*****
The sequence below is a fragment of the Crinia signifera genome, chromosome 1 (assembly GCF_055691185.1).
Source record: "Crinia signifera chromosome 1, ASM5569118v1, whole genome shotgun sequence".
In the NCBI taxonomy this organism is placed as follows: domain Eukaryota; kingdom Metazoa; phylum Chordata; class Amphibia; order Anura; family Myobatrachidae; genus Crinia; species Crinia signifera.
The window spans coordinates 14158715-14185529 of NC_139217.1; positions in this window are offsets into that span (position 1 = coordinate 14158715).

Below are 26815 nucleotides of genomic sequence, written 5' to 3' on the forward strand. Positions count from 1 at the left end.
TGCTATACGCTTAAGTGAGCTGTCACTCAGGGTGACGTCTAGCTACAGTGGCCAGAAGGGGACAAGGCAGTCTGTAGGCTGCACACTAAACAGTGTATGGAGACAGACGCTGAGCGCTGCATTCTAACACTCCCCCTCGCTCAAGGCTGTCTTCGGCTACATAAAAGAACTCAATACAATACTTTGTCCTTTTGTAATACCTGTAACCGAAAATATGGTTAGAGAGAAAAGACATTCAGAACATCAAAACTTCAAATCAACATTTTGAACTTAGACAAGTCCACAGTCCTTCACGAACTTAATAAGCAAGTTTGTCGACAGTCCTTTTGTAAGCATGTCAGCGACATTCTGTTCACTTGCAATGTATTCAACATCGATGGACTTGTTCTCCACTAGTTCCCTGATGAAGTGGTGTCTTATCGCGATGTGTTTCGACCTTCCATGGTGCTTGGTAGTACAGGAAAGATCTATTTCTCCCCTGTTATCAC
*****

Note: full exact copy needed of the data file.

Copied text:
The sequence below is a fragment of the Crinia signifera genome, chromosome 1 (assembly GCF_055691185.1).
Source record: "Crinia signifera chromosome 1, ASM5569118v1, whole genome shotgun sequence".
In the NCBI taxonomy this organism is placed as follows: domain Eukaryota; kingdom Metazoa; phylum Chordata; class Amphibia; order Anura; family Myobatrachidae; genus Crinia; species Crinia signifera.
The window spans coordinates 14158715-14185529 of NC_139217.1; positions in this window are offsets into that span (position 1 = coordinate 14158715).

Below are 26815 nucleotides of genomic sequence, written 5' to 3' on the forward strand. Positions count from 1 at the left end.
TGCTATACGCTTAAGTGAGCTGTCACTCAGGGTGACGTCTAGCTACAGTGGCCAGAAGGGGACAAGGCAGTCTGTAGGCTGCACACTAAACAGTGTATGGAGACAGACGCTGAGCGCTGCATTCTAACACTCCCCCTCGCTCAAGGCTGTCTTCGGCTACATAAAAGAACTCAATACAATACTTTGTCCTTTTGTAATACCTGTAACCGAAAATATGGTTAGAGAGAAAAGACATTCAGAACATCAAAACTTCAAATCAACATTTTGAACTTAGACAAGTCCACAGTCCTTCACGAACTTAATAAGCAAGTTTGTCGACAGTCCTTTTGTAAGCATGTCAGCGACATTCTGTTCACTTGCAATGTATTCAACATCGATGGACTTGTTCTCCACTAGTTCCCTGATGAAGTGGTGTCTTATCGCGATGTGTTTCGACCTTCCATGGTGCTTGGTAGTACAGGAAAGATCTATTTCTCCCCTGTTATCAC